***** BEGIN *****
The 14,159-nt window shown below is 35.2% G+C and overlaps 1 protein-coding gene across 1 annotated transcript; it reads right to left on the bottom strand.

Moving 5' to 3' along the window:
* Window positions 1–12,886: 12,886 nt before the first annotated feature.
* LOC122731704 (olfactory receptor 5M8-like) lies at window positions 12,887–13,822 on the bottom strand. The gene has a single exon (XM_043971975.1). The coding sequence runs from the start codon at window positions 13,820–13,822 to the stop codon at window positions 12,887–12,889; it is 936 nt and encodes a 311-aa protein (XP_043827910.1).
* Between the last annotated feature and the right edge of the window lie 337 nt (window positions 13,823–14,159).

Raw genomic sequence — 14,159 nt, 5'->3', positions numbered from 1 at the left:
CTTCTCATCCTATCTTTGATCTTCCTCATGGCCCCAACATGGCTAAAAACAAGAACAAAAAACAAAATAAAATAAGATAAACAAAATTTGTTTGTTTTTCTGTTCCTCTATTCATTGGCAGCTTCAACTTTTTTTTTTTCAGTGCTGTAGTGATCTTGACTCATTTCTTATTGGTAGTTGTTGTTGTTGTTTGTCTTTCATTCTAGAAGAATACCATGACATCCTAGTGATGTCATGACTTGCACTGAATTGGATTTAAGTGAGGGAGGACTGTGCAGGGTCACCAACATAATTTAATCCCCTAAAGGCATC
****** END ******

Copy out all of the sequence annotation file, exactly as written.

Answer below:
The 14,159-nt window shown below is 35.2% G+C and overlaps 1 protein-coding gene across 1 annotated transcript; it reads right to left on the bottom strand.

Moving 5' to 3' along the window:
* Window positions 1–12,886: 12,886 nt before the first annotated feature.
* LOC122731704 (olfactory receptor 5M8-like) lies at window positions 12,887–13,822 on the bottom strand. The gene has a single exon (XM_043971975.1). The coding sequence runs from the start codon at window positions 13,820–13,822 to the stop codon at window positions 12,887–12,889; it is 936 nt and encodes a 311-aa protein (XP_043827910.1).
* Between the last annotated feature and the right edge of the window lie 337 nt (window positions 13,823–14,159).

Raw genomic sequence — 14,159 nt, 5'->3', positions numbered from 1 at the left:
CTTCTCATCCTATCTTTGATCTTCCTCATGGCCCCAACATGGCTAAAAACAAGAACAAAAAACAAAATAAAATAAGATAAACAAAATTTGTTTGTTTTTCTGTTCCTCTATTCATTGGCAGCTTCAACTTTTTTTTTTTCAGTGCTGTAGTGATCTTGACTCATTTCTTATTGGTAGTTGTTGTTGTTGTTTGTCTTTCATTCTAGAAGAATACCATGACATCCTAGTGATGTCATGACTTGCACTGAATTGGATTTAAGTGAGGGAGGACTGTGCAGGGTCACCAACATAATTTAATCCCCTAAAGGCATC